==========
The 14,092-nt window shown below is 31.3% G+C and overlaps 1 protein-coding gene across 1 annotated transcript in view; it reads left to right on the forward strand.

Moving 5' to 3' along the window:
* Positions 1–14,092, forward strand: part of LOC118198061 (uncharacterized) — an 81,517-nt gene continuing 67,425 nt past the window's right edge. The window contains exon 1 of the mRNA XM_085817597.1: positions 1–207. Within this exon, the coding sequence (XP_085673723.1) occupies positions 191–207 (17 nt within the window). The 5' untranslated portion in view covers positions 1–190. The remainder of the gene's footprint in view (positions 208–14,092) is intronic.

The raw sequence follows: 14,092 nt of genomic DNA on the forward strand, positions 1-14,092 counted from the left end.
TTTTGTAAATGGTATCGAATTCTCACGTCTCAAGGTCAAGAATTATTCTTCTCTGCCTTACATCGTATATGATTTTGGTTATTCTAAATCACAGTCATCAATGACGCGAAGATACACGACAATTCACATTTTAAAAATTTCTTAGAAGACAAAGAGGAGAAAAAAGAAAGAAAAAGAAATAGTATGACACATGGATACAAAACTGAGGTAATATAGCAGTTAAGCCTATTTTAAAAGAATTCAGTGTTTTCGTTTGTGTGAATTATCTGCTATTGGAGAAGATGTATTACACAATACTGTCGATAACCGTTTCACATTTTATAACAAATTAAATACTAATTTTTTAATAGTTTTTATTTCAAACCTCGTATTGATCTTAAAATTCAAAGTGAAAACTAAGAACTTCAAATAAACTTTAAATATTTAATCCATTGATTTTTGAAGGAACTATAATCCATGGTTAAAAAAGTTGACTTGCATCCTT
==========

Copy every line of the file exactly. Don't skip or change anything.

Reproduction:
The 14,092-nt window shown below is 31.3% G+C and overlaps 1 protein-coding gene across 1 annotated transcript in view; it reads left to right on the forward strand.

Moving 5' to 3' along the window:
* Positions 1–14,092, forward strand: part of LOC118198061 (uncharacterized) — an 81,517-nt gene continuing 67,425 nt past the window's right edge. The window contains exon 1 of the mRNA XM_085817597.1: positions 1–207. Within this exon, the coding sequence (XP_085673723.1) occupies positions 191–207 (17 nt within the window). The 5' untranslated portion in view covers positions 1–190. The remainder of the gene's footprint in view (positions 208–14,092) is intronic.

The raw sequence follows: 14,092 nt of genomic DNA on the forward strand, positions 1-14,092 counted from the left end.
TTTTGTAAATGGTATCGAATTCTCACGTCTCAAGGTCAAGAATTATTCTTCTCTGCCTTACATCGTATATGATTTTGGTTATTCTAAATCACAGTCATCAATGACGCGAAGATACACGACAATTCACATTTTAAAAATTTCTTAGAAGACAAAGAGGAGAAAAAAGAAAGAAAAAGAAATAGTATGACACATGGATACAAAACTGAGGTAATATAGCAGTTAAGCCTATTTTAAAAGAATTCAGTGTTTTCGTTTGTGTGAATTATCTGCTATTGGAGAAGATGTATTACACAATACTGTCGATAACCGTTTCACATTTTATAACAAATTAAATACTAATTTTTTAATAGTTTTTATTTCAAACCTCGTATTGATCTTAAAATTCAAAGTGAAAACTAAGAACTTCAAATAAACTTTAAATATTTAATCCATTGATTTTTGAAGGAACTATAATCCATGGTTAAAAAAGTTGACTTGCATCCTT